Building the paver patio you need to make sure there is proper drainage, there must be a slope to ensure water flows away instead of sitting on the patio. Damp areas may help grass grow, it certainly will help with weed growth.
You can’t just place pavers on your lawn, you need to dig a flat surface, remove grass and weeds, and add your base layers. I started with crushed stone and used a tamper to create a compact surface. A compact surface of gravel and crushed stone is a difficult place for grass to grow.
After crushed stone I used masonry sand, this is what you place the pavers on. This sand creates a compact and impact resistant surface, small sand particles make the pavers sit evenly and they are less likely to crack. Along with that, it creates another barrier that helps protect against grass and weed growth.
The final and most important step to prevent grass growth between pavers is to use the best possible bonding sand to fill in the cracks. Bonding sand is placed in the cracks, then you water it and it hardens. Ensuring the bonding sand fills the cracks successfully you should have no grass growing through it.
Regular sweeping and cleaning will help prevent grass and other weeds from growing on top of your pavers.
Can Sand Be Used as a Top Dressing?
The application of a light coating of sand on a golf course landscape is a typical procedure for many gorgeous and respected golf courses. This is known as top dressing – a common element of golf course care to keep thatch away. Keep in mind, golf courses are built on sand soils, they grow grass that thrive in such conditions.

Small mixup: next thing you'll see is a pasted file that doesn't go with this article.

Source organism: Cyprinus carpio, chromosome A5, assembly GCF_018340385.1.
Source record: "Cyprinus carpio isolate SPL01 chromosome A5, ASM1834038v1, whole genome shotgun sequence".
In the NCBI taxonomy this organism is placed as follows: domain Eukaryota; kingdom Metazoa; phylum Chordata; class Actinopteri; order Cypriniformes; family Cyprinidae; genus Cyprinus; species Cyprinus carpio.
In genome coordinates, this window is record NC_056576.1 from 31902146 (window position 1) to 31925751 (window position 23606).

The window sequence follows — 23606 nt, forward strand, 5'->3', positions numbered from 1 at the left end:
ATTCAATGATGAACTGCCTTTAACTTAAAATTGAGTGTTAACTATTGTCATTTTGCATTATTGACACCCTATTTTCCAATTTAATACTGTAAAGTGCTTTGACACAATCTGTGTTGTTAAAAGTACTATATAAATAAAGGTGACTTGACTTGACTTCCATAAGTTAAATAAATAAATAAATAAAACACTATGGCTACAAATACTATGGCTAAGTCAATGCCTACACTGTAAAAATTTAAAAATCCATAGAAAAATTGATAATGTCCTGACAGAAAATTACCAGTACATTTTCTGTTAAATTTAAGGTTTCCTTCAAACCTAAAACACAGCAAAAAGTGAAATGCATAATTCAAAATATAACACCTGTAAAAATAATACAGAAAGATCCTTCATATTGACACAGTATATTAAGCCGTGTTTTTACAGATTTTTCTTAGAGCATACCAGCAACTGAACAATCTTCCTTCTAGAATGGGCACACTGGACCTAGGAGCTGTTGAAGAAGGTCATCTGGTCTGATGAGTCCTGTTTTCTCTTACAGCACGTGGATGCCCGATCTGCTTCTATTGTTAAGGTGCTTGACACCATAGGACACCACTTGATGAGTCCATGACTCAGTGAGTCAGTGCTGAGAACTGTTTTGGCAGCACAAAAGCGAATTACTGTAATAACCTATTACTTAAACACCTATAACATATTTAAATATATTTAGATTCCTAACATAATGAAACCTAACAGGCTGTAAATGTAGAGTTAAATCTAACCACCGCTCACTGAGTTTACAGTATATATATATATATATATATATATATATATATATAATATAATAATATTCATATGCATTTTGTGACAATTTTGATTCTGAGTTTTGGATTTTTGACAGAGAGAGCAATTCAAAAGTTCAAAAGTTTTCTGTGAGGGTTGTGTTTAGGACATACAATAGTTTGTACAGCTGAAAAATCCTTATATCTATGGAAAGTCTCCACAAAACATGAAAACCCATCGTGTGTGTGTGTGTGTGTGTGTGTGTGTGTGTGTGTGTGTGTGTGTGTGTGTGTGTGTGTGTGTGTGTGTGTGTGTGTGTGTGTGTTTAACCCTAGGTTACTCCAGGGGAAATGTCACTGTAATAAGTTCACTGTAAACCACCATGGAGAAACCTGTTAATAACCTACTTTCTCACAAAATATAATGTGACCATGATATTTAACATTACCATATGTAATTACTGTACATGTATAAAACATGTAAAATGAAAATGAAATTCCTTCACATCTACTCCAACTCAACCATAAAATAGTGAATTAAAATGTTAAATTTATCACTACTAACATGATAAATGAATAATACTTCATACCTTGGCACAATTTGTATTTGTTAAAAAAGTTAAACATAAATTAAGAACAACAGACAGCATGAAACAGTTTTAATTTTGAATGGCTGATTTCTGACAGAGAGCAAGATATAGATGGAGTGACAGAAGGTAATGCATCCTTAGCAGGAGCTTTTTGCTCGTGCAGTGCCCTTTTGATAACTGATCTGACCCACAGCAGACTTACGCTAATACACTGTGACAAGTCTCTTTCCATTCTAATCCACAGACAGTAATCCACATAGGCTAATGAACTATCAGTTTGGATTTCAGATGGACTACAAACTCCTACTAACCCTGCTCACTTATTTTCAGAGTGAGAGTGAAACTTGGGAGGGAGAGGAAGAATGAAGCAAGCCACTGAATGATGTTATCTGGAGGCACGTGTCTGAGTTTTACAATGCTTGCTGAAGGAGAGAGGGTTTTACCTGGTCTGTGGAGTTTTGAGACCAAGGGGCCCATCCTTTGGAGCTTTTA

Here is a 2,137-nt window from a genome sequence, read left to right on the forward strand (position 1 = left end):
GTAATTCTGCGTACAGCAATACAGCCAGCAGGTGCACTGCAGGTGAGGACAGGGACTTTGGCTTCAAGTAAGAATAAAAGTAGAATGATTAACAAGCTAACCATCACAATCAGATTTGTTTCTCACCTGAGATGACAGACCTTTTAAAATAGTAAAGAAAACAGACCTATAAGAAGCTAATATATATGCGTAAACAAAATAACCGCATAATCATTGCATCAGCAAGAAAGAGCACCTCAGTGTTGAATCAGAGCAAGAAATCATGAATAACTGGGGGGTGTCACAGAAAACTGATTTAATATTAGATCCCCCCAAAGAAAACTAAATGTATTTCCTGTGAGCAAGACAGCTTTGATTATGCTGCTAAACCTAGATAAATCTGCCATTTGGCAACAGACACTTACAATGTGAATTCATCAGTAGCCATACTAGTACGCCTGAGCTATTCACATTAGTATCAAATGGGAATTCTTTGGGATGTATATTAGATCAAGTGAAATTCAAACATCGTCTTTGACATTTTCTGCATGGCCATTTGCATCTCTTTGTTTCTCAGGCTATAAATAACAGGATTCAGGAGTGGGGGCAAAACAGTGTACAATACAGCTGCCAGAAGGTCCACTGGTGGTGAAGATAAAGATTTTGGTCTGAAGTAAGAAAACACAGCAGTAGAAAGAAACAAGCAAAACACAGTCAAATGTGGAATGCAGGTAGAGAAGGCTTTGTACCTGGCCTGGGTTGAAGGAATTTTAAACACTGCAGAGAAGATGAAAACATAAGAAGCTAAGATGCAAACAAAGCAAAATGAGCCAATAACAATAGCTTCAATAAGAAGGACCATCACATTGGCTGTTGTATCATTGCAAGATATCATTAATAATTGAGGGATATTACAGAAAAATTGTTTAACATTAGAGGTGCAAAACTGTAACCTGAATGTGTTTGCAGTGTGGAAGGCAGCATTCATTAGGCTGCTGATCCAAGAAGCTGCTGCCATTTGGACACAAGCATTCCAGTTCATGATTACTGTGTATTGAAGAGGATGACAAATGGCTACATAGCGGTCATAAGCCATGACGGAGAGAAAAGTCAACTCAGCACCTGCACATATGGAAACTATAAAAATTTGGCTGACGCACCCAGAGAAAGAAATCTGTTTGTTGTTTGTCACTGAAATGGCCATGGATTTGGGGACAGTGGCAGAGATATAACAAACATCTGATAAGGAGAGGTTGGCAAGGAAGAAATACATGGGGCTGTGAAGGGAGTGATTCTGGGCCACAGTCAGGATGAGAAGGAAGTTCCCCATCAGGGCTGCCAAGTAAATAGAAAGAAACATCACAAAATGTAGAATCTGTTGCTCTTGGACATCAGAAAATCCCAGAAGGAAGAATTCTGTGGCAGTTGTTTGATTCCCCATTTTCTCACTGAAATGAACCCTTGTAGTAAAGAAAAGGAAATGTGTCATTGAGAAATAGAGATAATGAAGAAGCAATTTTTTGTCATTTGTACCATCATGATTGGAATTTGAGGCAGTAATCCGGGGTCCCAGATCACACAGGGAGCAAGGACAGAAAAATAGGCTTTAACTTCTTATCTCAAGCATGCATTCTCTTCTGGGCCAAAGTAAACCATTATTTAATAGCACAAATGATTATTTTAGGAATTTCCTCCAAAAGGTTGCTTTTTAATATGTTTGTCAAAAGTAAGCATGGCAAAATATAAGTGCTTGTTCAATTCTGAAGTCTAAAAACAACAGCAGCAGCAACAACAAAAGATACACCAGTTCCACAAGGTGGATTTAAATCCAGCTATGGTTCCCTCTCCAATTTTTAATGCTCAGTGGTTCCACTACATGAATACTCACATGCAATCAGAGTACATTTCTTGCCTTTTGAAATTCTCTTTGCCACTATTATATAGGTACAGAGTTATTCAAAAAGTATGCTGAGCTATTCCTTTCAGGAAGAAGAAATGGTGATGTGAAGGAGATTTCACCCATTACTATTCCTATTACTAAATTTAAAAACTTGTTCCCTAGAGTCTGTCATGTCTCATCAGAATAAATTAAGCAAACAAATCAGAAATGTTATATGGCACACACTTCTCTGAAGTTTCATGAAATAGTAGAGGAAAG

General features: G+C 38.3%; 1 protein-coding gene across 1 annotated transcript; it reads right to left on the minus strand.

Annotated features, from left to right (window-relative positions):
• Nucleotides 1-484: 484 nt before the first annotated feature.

Top dressing using sand has become a popular trick for many lawn-homeowner to help their lawn look beautiful. It is not a solution for all lawns though, sometimes soil topdressing is a better option that doesn’t impact the nutrients overtime.
Sand can actually cause more damage than good according to the University of Florida, they state that “Topdressing your lawn with sand on a regular basis is not a recommended practice”.
Sand as a top dressing is known to some as a way to help with extreme thatch build-up, improve the soils structure, and improve your lawns drainage. Sand doesn’t breakdown like a compost/soil top dressing, sand can fill up aeration holes, and help water get down into the soil, which is supposed to help the grass to get more nutrients.